The Cons of Market Cap-Weighting

An article in Morningstar discusses the downside of using market-cap-weighted indexes, noting that within certain markets or strategies this approach can “compromise diversification and intended factor exposure.”

“The assumption that market participants act rationally isn’t necessarily true,” the article argues, adding that history shows how euphoria can lead to a stock price becoming heated and deviating “wildly from its true underlying value.”  Owning a cap-weighted index, it argues, “could result in overweighting those stocks that have the richest valuations.”

In some markets, those assets with high market caps “may become so large that they wind up monopolizing the index,” the article says, which can compromise diversification.

“Assessing the geographic diversification of the benchmarks that underlie index funds and exchange-traded funds is a crucial element of our assessment of these funds’ processes, which in turn informs our Morningstar Analyst Ratings,” the article notes.

Companies with smaller relative market caps, the article asserts, “particularly firms that are of higher quality, have historically been associated with returns that beat a broad market index. But market-cap weighting, by definition, underweights these smaller companies and reduces their contribution to the overall index.”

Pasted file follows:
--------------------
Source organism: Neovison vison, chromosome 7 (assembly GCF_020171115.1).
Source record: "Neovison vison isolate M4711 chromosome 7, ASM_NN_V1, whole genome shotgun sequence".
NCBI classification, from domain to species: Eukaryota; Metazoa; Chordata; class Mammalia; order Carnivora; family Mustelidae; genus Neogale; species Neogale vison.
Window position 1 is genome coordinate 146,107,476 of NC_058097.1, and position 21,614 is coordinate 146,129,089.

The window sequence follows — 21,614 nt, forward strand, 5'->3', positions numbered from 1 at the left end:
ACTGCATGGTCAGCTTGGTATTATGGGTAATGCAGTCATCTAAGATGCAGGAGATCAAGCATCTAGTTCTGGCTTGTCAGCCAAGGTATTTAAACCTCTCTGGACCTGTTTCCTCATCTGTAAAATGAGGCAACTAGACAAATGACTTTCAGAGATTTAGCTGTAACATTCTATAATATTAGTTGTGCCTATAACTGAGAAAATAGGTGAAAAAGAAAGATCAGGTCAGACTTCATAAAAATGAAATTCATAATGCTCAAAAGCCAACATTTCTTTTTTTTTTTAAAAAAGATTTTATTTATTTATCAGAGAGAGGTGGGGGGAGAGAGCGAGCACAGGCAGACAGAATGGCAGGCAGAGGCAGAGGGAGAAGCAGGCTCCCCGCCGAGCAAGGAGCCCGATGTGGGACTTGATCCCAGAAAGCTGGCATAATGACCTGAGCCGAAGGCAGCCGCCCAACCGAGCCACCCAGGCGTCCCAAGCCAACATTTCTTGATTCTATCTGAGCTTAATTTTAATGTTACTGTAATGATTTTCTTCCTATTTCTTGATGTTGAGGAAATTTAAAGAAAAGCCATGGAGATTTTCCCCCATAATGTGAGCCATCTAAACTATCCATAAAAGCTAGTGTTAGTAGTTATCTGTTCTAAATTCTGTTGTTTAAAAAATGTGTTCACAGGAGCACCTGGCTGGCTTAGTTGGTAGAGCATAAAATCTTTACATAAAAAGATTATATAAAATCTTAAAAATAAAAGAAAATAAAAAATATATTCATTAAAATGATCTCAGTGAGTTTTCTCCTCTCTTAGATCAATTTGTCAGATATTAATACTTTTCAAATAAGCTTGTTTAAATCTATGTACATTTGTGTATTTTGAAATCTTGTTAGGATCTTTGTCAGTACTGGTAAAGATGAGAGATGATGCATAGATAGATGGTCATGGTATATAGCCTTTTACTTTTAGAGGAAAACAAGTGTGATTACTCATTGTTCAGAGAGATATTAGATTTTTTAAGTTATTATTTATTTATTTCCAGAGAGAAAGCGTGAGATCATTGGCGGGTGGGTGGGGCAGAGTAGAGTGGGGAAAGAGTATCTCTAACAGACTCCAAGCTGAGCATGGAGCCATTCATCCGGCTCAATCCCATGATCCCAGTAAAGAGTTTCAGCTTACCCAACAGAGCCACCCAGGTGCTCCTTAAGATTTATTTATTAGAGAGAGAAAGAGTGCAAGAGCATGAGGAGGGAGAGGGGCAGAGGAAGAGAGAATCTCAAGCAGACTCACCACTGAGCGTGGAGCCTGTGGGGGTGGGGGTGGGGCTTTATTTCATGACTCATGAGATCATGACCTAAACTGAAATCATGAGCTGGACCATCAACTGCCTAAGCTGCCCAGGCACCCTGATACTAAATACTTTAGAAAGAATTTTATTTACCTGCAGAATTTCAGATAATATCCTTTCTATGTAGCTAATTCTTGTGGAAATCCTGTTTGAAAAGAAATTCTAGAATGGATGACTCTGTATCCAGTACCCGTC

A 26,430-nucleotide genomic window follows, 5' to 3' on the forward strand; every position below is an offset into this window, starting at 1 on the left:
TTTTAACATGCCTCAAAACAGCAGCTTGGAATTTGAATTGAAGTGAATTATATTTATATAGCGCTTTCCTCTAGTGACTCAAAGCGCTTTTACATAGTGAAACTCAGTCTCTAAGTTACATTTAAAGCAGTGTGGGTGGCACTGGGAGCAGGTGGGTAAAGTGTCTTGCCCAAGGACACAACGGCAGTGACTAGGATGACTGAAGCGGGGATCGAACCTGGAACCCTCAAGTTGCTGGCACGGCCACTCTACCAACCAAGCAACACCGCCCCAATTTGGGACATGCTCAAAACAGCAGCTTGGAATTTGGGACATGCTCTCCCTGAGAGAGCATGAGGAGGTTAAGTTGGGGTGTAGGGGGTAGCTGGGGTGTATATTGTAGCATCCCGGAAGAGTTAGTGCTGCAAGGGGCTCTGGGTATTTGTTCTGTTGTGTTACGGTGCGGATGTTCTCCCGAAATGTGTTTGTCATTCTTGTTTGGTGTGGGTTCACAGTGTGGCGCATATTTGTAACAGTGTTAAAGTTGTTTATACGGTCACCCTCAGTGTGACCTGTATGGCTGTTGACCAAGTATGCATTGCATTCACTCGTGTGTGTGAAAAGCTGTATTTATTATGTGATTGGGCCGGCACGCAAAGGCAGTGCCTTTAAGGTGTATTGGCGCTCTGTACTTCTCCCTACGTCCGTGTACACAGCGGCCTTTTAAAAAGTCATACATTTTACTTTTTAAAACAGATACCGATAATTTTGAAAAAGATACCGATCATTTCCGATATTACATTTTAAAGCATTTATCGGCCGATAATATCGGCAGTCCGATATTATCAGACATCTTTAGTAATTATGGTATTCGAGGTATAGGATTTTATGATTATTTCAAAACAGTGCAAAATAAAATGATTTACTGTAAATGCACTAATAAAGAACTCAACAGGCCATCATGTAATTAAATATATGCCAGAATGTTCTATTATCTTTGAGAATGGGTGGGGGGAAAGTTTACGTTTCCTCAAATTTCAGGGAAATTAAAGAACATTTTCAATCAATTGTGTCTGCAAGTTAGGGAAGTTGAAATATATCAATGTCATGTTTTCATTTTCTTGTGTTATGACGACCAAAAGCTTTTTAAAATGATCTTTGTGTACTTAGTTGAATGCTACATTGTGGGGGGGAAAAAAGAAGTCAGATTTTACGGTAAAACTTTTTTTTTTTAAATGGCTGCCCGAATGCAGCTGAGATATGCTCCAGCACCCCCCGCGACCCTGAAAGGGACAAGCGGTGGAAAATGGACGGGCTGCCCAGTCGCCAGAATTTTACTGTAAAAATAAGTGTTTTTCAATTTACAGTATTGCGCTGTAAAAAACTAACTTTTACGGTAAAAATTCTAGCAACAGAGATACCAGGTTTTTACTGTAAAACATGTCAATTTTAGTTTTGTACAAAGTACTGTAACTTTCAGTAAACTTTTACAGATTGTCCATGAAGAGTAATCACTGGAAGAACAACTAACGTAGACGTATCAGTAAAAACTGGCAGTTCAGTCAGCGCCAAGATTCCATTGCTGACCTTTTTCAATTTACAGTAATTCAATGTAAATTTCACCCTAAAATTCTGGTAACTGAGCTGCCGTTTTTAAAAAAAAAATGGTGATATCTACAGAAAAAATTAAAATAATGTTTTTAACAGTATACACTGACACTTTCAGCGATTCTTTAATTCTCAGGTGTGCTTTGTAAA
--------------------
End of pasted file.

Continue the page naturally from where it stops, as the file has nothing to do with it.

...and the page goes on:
Declining share prices, the article contends, provide important information for value investors and could reveal a good opportunity to buy. But when the market “turns sour” on a company’s outlook, a market-cap weighted strategy will then own less of that stock. “The contrarian nature of value investing,” the article says, “makes it incredibly difficult to be an effective value investor while using a cap-weighted strategy. The two just don’t work well together.”

The article concludes by suggesting that value investors apply strategies that use “alternative methods to weight their constituents.  Such methods, it says, provide a “range of opinions regarding each stock’s value that is necessary to the market’s collective wisdom.”